The Pragmatism of Repatriation

Pragmatism of Repatriation

Pakistan government’s decision on the Afghan Repatriation issue asserts the need to address national security, legal frameworks, and socio-economic challenges. With a significant Afghan population in the country, exemptions based on registration status add layers of complexity to the policy. As civil rights activists and legal experts engage in discussions, the intricacies of this decision underscore the delicate balance between humanitarian considerations, international obligations, and safeguarding Pakistan’s interests.

Former Prime Minister Imran Khan’s recent statement on the issue of expulsion of illegal immigrants appears more as a political stance, detached from the ground reality.

Around 4 million Afghans reside in Pakistan, as highlighted in a press conference by former National Security Adviser, Dr. Moeed Yusuf, during Khan’s tenure. The policy justifying the repatriation of Afghan citizens was discussed, exempting 1.5 million POR registered Afghans, 886,000 ACC registered individuals, and 450,000 UNHCR registered migrants heading to third countries. These nuances reveal a more complex situation than the political narrative suggests, indicating the need for a comprehensive understanding of the challenges and policies in place, as well as taking the steps to prevent damages to national interest to a level where the damage can not be undone by mere policies alone.

Despite resistance from civil rights activists and significant persons like as Mr. Farhatullah Babar, the government’s response to writ petitions is based on legal and constitutional frameworks. The Foreigners Act of 1949 gives the Federal Government the right to declare individuals as foreigners, distinguishing between documented Afghan nationals and unlawful immigrants. The Pakistan Citizenship Act of 1951 gives the government authority in giving certificates of naturalization, a process that does not apply to illegal immigrants. Moreover, the government’s decision aligns with the absence of laws on asylum/refugee status in Pakistan and the non-recognition of illegal immigrants as refugees by the UNHCR.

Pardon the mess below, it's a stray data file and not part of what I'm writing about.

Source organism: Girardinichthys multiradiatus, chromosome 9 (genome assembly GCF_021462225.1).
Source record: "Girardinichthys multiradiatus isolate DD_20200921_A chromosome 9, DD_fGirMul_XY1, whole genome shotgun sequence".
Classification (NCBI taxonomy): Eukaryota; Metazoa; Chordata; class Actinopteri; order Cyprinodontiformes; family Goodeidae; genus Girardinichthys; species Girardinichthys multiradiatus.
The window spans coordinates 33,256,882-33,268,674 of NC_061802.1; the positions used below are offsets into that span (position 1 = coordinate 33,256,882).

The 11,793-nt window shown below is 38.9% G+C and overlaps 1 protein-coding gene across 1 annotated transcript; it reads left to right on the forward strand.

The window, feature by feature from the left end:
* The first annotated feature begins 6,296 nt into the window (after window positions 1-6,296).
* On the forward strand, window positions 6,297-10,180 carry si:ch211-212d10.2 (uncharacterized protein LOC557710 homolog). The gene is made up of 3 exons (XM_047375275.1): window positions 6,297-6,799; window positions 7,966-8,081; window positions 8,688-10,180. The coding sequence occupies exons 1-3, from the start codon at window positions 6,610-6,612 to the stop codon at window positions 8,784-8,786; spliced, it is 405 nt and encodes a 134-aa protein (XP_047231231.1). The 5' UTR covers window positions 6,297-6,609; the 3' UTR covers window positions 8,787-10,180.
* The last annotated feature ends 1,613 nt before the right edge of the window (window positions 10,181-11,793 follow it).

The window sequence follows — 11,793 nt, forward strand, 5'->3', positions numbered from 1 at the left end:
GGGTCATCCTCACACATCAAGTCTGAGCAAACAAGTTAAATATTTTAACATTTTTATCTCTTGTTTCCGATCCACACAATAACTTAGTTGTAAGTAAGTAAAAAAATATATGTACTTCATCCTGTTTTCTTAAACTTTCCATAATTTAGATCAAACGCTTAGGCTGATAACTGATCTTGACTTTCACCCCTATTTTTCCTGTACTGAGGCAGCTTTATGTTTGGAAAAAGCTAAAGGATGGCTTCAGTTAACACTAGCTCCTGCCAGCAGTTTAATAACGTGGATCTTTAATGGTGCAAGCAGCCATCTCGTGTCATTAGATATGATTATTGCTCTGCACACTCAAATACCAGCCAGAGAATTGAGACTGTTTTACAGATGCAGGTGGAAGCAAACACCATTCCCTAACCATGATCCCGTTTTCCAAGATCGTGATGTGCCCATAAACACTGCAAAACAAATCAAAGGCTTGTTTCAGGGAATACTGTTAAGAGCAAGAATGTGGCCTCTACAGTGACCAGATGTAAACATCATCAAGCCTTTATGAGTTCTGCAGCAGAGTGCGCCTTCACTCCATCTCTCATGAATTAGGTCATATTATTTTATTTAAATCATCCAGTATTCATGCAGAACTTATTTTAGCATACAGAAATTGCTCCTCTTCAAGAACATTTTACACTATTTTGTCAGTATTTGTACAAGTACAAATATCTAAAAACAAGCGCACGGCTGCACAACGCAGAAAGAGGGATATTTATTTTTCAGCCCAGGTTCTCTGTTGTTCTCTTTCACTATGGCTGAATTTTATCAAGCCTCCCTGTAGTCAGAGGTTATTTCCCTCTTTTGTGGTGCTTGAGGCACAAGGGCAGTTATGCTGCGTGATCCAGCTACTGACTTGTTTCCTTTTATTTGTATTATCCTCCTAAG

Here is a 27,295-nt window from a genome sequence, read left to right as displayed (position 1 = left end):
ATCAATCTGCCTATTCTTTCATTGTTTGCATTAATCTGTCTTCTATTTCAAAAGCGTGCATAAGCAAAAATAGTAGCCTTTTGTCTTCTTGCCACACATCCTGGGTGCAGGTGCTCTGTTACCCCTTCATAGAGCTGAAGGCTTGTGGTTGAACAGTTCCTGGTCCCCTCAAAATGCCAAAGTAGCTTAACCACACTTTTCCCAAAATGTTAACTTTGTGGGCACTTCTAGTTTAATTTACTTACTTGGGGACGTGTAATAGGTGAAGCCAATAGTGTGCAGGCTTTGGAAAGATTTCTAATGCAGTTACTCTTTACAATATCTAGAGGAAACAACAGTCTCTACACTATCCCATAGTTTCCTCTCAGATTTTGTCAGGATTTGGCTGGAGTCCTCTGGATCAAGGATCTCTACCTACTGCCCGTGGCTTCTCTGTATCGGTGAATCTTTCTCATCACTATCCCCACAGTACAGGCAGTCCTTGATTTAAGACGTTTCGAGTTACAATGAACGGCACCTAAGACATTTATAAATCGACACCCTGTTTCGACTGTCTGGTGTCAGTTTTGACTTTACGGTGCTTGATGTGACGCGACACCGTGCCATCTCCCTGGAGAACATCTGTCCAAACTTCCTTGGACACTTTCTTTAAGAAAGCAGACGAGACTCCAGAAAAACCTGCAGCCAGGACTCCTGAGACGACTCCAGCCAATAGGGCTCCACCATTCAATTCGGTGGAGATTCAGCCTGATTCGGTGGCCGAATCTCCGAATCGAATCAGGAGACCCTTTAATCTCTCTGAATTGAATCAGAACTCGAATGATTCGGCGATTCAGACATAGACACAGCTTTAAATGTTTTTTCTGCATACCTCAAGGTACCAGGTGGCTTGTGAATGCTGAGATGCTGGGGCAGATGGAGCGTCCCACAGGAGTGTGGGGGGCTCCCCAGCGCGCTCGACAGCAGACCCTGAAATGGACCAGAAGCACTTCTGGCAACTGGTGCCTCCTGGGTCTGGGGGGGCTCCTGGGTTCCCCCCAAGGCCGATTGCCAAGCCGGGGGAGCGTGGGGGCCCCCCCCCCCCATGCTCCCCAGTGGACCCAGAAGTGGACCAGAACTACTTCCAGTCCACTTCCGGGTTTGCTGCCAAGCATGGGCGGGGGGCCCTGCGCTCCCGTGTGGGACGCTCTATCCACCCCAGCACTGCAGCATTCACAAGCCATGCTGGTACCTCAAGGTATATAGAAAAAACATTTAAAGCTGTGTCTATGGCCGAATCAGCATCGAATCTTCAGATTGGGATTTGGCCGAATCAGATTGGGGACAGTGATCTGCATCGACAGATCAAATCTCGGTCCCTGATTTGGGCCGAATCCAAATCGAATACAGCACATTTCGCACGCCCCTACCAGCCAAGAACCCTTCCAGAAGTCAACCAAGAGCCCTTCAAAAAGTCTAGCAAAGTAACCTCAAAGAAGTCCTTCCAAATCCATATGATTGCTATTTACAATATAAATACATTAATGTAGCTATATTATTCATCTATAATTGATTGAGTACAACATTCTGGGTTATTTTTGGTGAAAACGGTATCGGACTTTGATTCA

Pakistan’s non-signatory status to the Geneva Convention on Refugees, 1951, further underscores its discretion in hosting refugees and handling illegal foreigners.

The complexities of the situation need a sophisticated response that recognizes the reciprocal nature of Pakistan-Afghanistan fraternal relations. While former Prime Minister Imran Khan’s emphasis on treating Afghan refugees with dignity and respect is understandable, a more balanced approach is required which keeps in view ground realities impacting the national security of Pakistan. Pakistan must combine its Islamic commitments to give refuge with its responsibility to its own people’s welfare, especially when faced with socioeconomic issues affecting over 47 million individuals living below the poverty line. The repatriation decision, driven by concerns for national security, economic limits, and the intricate dynamics of brotherly relationships, stands as a pragmatic imperative. It is not an expression of insensitivity but rather a recognition of the threats that Pakistan faces due to illegal and undocumented immigrants. A country grappling with internal economic challenges cannot indefinitely serve as a sanctuary for refugees fleeing conflict. Finally, the decision to repatriate Afghan refugees is consistent with the need to protect national interests and the lives of Pakistani people. A collective effort is required to navigate the complexities of the situation and prevent repeating prior mistakes.

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